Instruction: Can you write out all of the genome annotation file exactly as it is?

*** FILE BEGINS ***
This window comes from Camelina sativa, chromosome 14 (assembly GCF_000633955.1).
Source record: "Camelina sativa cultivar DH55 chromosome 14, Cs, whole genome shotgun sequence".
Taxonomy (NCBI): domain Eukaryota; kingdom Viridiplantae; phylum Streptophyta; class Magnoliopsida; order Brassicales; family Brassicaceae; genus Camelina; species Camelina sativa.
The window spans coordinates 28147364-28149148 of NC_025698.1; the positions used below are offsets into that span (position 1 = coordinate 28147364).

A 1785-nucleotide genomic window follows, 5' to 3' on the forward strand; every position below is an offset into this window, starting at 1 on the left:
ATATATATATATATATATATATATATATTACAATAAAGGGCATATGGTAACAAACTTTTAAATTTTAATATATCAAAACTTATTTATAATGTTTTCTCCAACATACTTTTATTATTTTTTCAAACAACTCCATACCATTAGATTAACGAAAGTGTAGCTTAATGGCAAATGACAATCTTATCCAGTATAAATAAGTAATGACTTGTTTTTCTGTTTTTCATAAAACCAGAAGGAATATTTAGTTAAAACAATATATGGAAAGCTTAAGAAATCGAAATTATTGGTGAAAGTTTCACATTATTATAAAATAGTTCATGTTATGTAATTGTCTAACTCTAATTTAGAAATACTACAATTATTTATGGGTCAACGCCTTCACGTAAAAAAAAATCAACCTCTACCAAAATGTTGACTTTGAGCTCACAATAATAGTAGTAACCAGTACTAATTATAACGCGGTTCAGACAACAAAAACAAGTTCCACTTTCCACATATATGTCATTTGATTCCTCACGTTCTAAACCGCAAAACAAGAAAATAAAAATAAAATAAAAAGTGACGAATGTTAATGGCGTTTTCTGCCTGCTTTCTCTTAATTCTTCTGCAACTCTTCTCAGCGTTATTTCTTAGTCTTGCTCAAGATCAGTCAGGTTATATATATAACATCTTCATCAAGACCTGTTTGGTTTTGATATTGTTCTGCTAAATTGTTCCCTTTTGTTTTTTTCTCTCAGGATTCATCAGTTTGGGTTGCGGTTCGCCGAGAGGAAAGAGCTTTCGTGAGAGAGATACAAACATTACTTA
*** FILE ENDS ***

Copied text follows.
This window comes from Camelina sativa, chromosome 14 (assembly GCF_000633955.1).
Source record: "Camelina sativa cultivar DH55 chromosome 14, Cs, whole genome shotgun sequence".
Taxonomy (NCBI): domain Eukaryota; kingdom Viridiplantae; phylum Streptophyta; class Magnoliopsida; order Brassicales; family Brassicaceae; genus Camelina; species Camelina sativa.
The window spans coordinates 28147364-28149148 of NC_025698.1; the positions used below are offsets into that span (position 1 = coordinate 28147364).

A 1785-nucleotide genomic window follows, 5' to 3' on the forward strand; every position below is an offset into this window, starting at 1 on the left:
ATATATATATATATATATATATATATATTACAATAAAGGGCATATGGTAACAAACTTTTAAATTTTAATATATCAAAACTTATTTATAATGTTTTCTCCAACATACTTTTATTATTTTTTCAAACAACTCCATACCATTAGATTAACGAAAGTGTAGCTTAATGGCAAATGACAATCTTATCCAGTATAAATAAGTAATGACTTGTTTTTCTGTTTTTCATAAAACCAGAAGGAATATTTAGTTAAAACAATATATGGAAAGCTTAAGAAATCGAAATTATTGGTGAAAGTTTCACATTATTATAAAATAGTTCATGTTATGTAATTGTCTAACTCTAATTTAGAAATACTACAATTATTTATGGGTCAACGCCTTCACGTAAAAAAAAATCAACCTCTACCAAAATGTTGACTTTGAGCTCACAATAATAGTAGTAACCAGTACTAATTATAACGCGGTTCAGACAACAAAAACAAGTTCCACTTTCCACATATATGTCATTTGATTCCTCACGTTCTAAACCGCAAAACAAGAAAATAAAAATAAAATAAAAAGTGACGAATGTTAATGGCGTTTTCTGCCTGCTTTCTCTTAATTCTTCTGCAACTCTTCTCAGCGTTATTTCTTAGTCTTGCTCAAGATCAGTCAGGTTATATATATAACATCTTCATCAAGACCTGTTTGGTTTTGATATTGTTCTGCTAAATTGTTCCCTTTTGTTTTTTTCTCTCAGGATTCATCAGTTTGGGTTGCGGTTCGCCGAGAGGAAAGAGCTTTCGTGAGAGAGATACAAACATTACTTA